Introduction: Programmable Light Changing Speaker
This project is a simple Arduino based project where the voltage from the speaker is read by the Arduino to alter the effects that the strand of neopixels cased in the glass jar does. What the neopixels do is open to the user's imagination and programming ability. The project has been designed to make altering the Arduino quick and easy. This is my first Instructable, so my technical know how is not fully developed yet. Please ask questions and I can try to clarify anything that is confusing if needed.
Step 1: Gather Supplies
1. A speaker.
It needs to be one that you are willing to open up and mess with. Possibly some cutting of the casing. Old computer speakers work nicely. Audio jack needed.
2. 30 Neopixels in a strand. More or less can be used depending on preference. You will likely want at least 15 to make any kind of discernible effect
3. Arduino UNO and USB adapter.
Arduino Software with the NeoPixel Library. Both are free downloads.
4. Wires. Wires with pins is helpful.
5. Soldering Supplies
6. PVC pipe of desired height and diameter.
7. Duct Tape.
8. Clear glass jar to house the lights. A mason jar with the two piece lid is very useful.
9. Phone or any music playing device to play the music with.
10. Drill Press. I used a ball shaped drill head.
5V USB wall adapter.
Step 2: Solder Wires to Speaker
First you need to solder two wires to the speaker to have the voltage read by your Arduino UNO.
Make sure that these wires are around 12 inches in length to be able to open the speaker without unpinning the wires from the Arduino UNO.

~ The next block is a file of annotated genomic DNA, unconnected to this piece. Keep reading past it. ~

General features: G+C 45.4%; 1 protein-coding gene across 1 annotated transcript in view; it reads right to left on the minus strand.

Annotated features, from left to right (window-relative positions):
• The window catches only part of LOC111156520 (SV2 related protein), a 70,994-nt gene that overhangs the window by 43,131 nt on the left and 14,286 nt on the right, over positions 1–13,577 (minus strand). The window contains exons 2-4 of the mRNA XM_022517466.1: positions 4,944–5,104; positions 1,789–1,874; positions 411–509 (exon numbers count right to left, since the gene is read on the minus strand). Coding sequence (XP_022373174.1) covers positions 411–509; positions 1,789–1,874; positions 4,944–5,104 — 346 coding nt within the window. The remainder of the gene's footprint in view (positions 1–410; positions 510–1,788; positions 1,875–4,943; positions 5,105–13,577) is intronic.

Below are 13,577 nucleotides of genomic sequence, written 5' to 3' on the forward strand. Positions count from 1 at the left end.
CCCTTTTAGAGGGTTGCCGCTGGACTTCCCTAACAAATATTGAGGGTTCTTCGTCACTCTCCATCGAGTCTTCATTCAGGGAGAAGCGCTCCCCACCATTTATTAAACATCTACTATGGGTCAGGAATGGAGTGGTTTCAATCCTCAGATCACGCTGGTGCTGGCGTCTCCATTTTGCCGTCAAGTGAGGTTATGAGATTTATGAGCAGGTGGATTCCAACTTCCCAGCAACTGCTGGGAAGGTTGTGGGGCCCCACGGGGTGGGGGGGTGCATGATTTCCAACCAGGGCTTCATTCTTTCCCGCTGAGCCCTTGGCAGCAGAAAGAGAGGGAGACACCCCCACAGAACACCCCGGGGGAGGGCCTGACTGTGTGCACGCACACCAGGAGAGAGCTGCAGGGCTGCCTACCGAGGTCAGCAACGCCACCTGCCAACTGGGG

The gray wire on the left is soldered to the white wire, which is the minus side (-). The gray wire will pin into the ground (grnd) on the Arduino UNO.
The white wire on the right is soldered to the red wire, which is the plus side (+). The white wire will pin into the analog 0 (A0) on the Arduino UNO.
Step 3: Making the Bulb (Notes)
Now you will be making the part that will house the neopixels, which will be referred to as the bulb. It will consist of the neopixels, the stand (PVC pipe), a glass jar, and tissue paper or a plastic trash bag. The bulb can vary in size depending on the number of neopixels you want to use, the size of the glass jar, and the size of the spot you have on your speaker to attach it to.
Step 4: The Stand
Here you will attach your neopixels to a piece of PVC pipe of your desired height and diameter. I used duct tape to attach it. I spiraled mine, but to make it as rows you can cut and solder it to your liking. 1 rotation for me got about 7 per row. Make sure the wires are at the bottom of the stand for ease of access. You can solder the wires to the neopixels before or after this step. Make sure the wires are around 10 inches in length to give enough length to attach to your Arduino UNO.
Step 5: Place in the Jar
Now, to put the stand in the jar you need to place either tissue paper or a white plastic bag inside of the glass jar. If you go for the plastic bag option, you should cut away any colored parts and about half of the bag was enough material to use.
First stuff some of the material in to line the jar, with a little extra towards the top. Then put the stand in. Be gentle, so as to not move any of your neopixels out of place. Finish by filling it in with the remaining material. There is no perfect way of doing this, just make sure there is a good distribution of material throughout to get a well blended look.Too much can result in too little light, so look out for that too.